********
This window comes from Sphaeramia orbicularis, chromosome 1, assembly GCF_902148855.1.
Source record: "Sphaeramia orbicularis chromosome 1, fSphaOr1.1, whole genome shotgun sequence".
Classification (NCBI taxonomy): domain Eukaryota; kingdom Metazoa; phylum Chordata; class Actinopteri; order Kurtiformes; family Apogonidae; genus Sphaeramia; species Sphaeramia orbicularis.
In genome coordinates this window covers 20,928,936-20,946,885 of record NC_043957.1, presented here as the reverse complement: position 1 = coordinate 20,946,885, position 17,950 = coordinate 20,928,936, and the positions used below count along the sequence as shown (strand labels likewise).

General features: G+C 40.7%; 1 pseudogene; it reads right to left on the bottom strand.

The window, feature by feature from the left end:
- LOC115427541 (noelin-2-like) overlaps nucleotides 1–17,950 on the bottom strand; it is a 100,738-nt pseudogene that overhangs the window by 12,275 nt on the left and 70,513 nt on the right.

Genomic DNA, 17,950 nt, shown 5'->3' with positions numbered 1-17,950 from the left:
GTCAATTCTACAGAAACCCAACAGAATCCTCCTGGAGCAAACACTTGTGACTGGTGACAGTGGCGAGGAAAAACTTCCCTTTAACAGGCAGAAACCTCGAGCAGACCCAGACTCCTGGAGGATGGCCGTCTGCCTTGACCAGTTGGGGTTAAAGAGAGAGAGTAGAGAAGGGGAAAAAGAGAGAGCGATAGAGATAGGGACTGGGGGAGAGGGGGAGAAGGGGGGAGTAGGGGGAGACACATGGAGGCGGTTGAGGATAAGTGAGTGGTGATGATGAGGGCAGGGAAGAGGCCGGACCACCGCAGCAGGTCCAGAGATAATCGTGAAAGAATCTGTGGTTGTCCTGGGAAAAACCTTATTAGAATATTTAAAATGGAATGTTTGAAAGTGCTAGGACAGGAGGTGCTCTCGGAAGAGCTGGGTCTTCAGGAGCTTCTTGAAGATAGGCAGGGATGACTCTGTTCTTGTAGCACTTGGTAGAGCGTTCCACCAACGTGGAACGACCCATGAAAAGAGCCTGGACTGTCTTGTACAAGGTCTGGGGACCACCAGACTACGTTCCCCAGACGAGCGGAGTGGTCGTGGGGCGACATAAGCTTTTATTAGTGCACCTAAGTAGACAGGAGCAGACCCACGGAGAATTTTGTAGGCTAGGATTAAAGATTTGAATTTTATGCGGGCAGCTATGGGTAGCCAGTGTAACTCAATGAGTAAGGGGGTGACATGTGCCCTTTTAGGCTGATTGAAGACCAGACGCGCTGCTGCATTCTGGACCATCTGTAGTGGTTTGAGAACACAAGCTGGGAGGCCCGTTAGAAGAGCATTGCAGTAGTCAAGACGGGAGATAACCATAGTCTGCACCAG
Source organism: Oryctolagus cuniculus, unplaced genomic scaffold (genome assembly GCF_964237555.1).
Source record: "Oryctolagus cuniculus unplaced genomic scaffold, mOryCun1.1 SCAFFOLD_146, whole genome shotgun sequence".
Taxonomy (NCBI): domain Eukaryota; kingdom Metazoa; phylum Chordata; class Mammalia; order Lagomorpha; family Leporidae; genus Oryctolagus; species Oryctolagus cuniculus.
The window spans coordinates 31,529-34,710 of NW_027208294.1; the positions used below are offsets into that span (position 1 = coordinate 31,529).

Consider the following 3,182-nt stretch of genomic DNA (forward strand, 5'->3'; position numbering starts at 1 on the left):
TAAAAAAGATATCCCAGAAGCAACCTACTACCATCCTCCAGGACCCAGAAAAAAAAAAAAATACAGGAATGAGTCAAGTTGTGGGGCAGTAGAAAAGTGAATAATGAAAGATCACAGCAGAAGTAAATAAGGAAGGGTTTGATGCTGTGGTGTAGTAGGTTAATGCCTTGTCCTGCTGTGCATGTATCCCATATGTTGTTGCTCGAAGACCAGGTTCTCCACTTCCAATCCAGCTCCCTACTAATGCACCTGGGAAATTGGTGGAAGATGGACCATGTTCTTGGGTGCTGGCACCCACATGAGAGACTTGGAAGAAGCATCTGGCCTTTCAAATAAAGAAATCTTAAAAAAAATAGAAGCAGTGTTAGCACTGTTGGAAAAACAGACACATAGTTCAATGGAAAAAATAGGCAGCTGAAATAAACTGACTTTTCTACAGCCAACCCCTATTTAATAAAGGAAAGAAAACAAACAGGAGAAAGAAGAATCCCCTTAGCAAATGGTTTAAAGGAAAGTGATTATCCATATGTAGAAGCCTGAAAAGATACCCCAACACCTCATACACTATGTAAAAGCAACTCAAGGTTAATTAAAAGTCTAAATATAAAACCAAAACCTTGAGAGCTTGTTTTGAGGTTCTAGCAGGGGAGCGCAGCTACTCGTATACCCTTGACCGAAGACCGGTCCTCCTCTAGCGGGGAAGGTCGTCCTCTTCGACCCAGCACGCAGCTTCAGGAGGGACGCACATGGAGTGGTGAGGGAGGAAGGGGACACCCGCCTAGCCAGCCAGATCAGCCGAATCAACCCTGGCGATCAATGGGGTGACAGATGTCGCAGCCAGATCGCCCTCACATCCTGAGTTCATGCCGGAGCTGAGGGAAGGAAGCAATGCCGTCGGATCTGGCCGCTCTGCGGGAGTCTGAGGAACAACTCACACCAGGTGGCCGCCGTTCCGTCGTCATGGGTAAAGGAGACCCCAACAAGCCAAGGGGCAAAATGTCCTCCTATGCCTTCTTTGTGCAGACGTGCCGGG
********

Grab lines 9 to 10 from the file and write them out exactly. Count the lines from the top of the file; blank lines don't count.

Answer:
GTCAATTCTACAGAAACCCAACAGAATCCTCCTGGAGCAAACACTTGTGACTGGTGACAGTGGCGAGGAAAAACTTCCCTTTAACAGGCAGAAACCTCGAGCAGACCCAGACTCCTGGAGGATGGCCGTCTGCCTTGACCAGTTGGGGTTAAAGAGAGAGAGTAGAGAAGGGGAAAAAGAGAGAGCGATAGAGATAGGGACTGGGGGAGAGGGGGAGAAGGGGGGAGTAGGGGGAGACACATGGAGGCGGTTGAGGATAAGTGAGTGGTGATGATGAGGGCAGGGAAGAGGCCGGACCACCGCAGCAGGTCCAGAGATAATCGTGAAAGAATCTGTGGTTGTCCTGGGAAAAACCTTATTAGAATATTTAAAATGGAATGTTTGAAAGTGCTAGGACAGGAGGTGCTCTCGGAAGAGCTGGGTCTTCAGGAGCTTCTTGAAGATAGGCAGGGATGACTCTGTTCTTGTAGCACTTGGTAGAGCGTTCCACCAACGTGGAACGACCCATGAAAAGAGCCTGGACTGTCTTGTACAAGGTCTGGGGACCACCAGACTACGTTCCCCAGACGAGCGGAGTGGTCGTGGGGCGACATAAGCTTTTATTAGTGCACCTAAGTAGACAGGAGCAGACCCACGGAGAATTTTGTAGGCTAGGATTAAAGATTTGAATTTTATGCGGGCAGCTATGGGTAGCCAGTGTAACTCAATGAGTAAGGGGGTGACATGTGCCCTTTTAGGCTGATTGAAGACCAGACGCGCTGCTGCATTCTGGACCATCTGTAGTGGTTTGAGAACACAAGCTGGGAGGCCCGTTAGAAGAGCATTGCAGTAGTCAAGACGGGAGATAACCATAGTCTGCACCAG
Source organism: Oryctolagus cuniculus, unplaced genomic scaffold (genome assembly GCF_964237555.1).